The looming danger of deeper tax cuts

Added May 29th, 2018 by Victoria Crouse | Email This Entry Email This Entry
Victoria Crouse

When I was a little girl, almost every day of summer each year was spent at the small public library across the street from my family’s apartment. A familiar haven by the time I was 7, the library was where I could peruse dozens of books, access a computer, attend free movie screenings, and even win books through summer reading programs. Public libraries were a formative part of my childhood, and they continue to be a unique anchor in many communities across the state, in part because of the tax dollars that help fund them. I’m not alone in my appreciation of publicly funded services. Let me share how publicly funded programs have personally impacted some of my colleagues at the League:

Gilda Z. Jacobs, President & CEO

Gilda Z. Jacobs

Gilda Z. Jacobs, President and CEO

 “One of the reasons that I moved into my neighborhood 43 years ago was because my kids could ride their bikes to school, the community center and the public library. Our public school is top notch and our streets and sidewalks are snowplowed in the winter. And now my grandchildren enjoy the parks as well. All of this is made possible because my neighbors are willing to invest in all of these quality of life areas (yes-paying taxes!)”

 

Karen Holcomb-Merrill

Karen Holcomb-Merrill

Karen Holcomb-Merrill, Vice President

“When my kids were young, one of my favorite things to do was to read with them and to take them to the library to choose books. Now (a few years later!), my grandsons have also discovered the library in their community and going to pick out books is one of their favorite activities!”

 

 

 

Laura Ross

Laura Ross

Laura Ross, Communications Associate

“As a high school teacher, I work with kids every day whose families struggle to make ends meet. When tax day comes, I’m happy to contribute because I know that some of those dollars go to help students like mine. Kids can’t possibly get ahead academically if their families are having trouble meeting basic needs. I’m proud of the fact that my tax dollars go toward helping kids access food, healthcare and safe housing.”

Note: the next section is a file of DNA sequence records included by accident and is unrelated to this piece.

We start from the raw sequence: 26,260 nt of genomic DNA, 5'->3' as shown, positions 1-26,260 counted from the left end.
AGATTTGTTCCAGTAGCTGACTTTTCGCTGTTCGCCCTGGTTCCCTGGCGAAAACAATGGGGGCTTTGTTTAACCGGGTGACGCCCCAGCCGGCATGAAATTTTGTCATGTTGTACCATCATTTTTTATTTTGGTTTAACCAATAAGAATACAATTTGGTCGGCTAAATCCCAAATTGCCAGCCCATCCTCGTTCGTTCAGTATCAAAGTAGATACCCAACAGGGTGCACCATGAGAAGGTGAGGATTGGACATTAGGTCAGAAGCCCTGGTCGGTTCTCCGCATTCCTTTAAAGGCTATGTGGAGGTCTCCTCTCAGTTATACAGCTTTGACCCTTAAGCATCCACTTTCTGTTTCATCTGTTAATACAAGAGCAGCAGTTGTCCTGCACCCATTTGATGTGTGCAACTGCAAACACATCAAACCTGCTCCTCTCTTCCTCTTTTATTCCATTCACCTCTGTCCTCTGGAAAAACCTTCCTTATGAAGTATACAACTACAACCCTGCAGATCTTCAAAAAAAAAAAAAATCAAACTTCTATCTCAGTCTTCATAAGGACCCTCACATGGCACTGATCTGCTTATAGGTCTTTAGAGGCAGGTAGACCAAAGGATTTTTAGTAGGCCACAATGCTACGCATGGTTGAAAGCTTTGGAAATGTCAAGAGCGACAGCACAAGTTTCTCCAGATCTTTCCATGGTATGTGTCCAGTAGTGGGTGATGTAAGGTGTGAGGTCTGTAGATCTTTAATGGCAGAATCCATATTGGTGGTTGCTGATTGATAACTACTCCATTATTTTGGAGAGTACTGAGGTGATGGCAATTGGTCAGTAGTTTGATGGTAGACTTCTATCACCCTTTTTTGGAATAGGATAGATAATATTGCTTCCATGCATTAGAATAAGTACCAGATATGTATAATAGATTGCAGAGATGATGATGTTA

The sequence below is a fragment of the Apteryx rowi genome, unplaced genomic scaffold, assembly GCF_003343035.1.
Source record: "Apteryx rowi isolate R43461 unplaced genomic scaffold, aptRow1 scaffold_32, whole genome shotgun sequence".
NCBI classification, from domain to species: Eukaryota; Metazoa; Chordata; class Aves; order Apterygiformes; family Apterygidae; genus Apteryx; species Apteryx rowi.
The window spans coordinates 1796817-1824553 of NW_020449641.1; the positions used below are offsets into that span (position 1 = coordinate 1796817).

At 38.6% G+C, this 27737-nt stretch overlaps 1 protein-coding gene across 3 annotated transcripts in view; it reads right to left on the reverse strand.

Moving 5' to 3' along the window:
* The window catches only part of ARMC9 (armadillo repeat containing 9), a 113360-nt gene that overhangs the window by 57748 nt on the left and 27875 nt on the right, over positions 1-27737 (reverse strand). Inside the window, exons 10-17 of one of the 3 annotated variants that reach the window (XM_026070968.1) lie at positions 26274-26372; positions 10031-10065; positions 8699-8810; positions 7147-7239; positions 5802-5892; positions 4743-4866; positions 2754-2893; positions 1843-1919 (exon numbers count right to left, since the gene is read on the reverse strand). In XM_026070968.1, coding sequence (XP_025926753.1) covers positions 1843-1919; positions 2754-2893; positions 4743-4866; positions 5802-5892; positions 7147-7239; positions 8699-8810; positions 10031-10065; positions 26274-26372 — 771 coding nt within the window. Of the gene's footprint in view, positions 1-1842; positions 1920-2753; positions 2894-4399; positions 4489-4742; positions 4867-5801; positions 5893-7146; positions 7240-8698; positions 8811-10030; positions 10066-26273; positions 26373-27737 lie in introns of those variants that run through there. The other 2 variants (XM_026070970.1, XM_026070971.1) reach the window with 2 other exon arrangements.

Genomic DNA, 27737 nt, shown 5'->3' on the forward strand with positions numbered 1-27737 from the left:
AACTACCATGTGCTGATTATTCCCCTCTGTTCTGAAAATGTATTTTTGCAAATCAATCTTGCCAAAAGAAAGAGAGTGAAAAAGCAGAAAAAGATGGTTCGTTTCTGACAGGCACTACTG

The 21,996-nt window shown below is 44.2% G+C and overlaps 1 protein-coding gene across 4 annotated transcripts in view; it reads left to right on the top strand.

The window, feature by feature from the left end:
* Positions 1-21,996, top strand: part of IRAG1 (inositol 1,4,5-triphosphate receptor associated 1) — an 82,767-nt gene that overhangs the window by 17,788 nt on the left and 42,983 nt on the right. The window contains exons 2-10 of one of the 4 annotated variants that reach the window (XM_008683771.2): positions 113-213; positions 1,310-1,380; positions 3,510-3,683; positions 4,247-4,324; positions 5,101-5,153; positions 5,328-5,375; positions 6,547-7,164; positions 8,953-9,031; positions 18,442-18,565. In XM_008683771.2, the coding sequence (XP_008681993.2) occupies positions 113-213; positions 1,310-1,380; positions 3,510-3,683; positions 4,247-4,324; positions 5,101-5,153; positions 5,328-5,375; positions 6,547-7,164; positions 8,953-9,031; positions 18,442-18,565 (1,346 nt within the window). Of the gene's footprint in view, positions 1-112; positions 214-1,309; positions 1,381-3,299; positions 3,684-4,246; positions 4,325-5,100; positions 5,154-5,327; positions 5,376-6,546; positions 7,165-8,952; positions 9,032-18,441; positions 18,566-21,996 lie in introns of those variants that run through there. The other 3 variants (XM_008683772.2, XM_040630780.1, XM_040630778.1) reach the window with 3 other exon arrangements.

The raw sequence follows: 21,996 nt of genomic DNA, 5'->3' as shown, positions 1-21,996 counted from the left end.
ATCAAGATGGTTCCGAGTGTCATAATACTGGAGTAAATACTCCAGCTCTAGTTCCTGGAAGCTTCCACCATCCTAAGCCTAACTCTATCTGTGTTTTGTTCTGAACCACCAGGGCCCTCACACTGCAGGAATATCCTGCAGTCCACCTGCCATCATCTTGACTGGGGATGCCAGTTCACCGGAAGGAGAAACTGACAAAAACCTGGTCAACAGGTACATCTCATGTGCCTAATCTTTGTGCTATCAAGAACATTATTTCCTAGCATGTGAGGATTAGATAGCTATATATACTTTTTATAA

Logan Drummond

Logan Drummond

Logan Drummond, Intern

“I attended the University of Michigan for my undergraduate education thanks to the financial aid that was provided by the school. Financial aid made it possible for my family to afford tuition, and it cleared the path for me to pursue a graduate school degree.”

 

 

Rachel Richards

Rachel Richards

Rachel Richards, Legislative Coordinator

“My family and I love and appreciate our public schools! As the daughter, granddaughter, sister and cousin of teachers, I understand the value and commitment that public school teachers contribute to schools across the state. Every day, teachers are helping to shape the minds of the future leaders of the world.”

 

 

My colleagues truly value the many public services and programs in communities across the state. Here’s the thing: public libraries and dozens of other important public services would cease to exist without our tax dollars. This is why, when I learned about the 2015 road funding package that included a personal income tax rate cut, I was incredibly frustrated.

This tax law was passed almost a decade before the first rate cut could even take place, making it impossible for economists to estimate the potential fiscal impact of tax rate cuts on vital public programs that Michiganders depend on. The personal income tax rate cut is set up in such a way that it triggers when state revenue exceeds a certain cap, beginning in 2023. The tax rate cut can trigger every year thereafter until the personal income tax is reduced to zero. A new report from the League shows that incremental cuts to the personal income tax would eventually eliminate a funding stream worth about $10 billion and put a significant strain on the state’s ability to fund schools, roads, safety net programs and public safety.

The truth is, if we love Michigan, we must fund Michigan. It’s time for policymakers to halt their attacks on important state revenue sources like the personal income tax. History has shown us that tax cuts are not an economic development strategy; they only dig us into a deeper fiscal hole. Policymakers must reverse this tax law before it’s too late. It’s the morally and fiscally responsible thing to do.

You can help us protect the services and program Michiganders care about by contacting your legislator today and letting them know that it’s time to reverse this dangerous tax cut trigger law. Contact your legislator today:

State Representative: http://www.house.mi.gov/mhrpublic/frmFindARep.aspx

State Senator: http://www.senate.michigan.gov/fysbyaddress.html

— Vikki Crouse

 

no comments

Leave a Reply